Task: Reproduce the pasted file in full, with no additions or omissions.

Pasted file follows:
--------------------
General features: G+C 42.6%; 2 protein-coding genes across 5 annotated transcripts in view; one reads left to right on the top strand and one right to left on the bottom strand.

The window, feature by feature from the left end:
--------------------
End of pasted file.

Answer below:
General features: G+C 42.6%; 2 protein-coding genes across 5 annotated transcripts in view; one reads left to right on the top strand and one right to left on the bottom strand.

The window, feature by feature from the left end: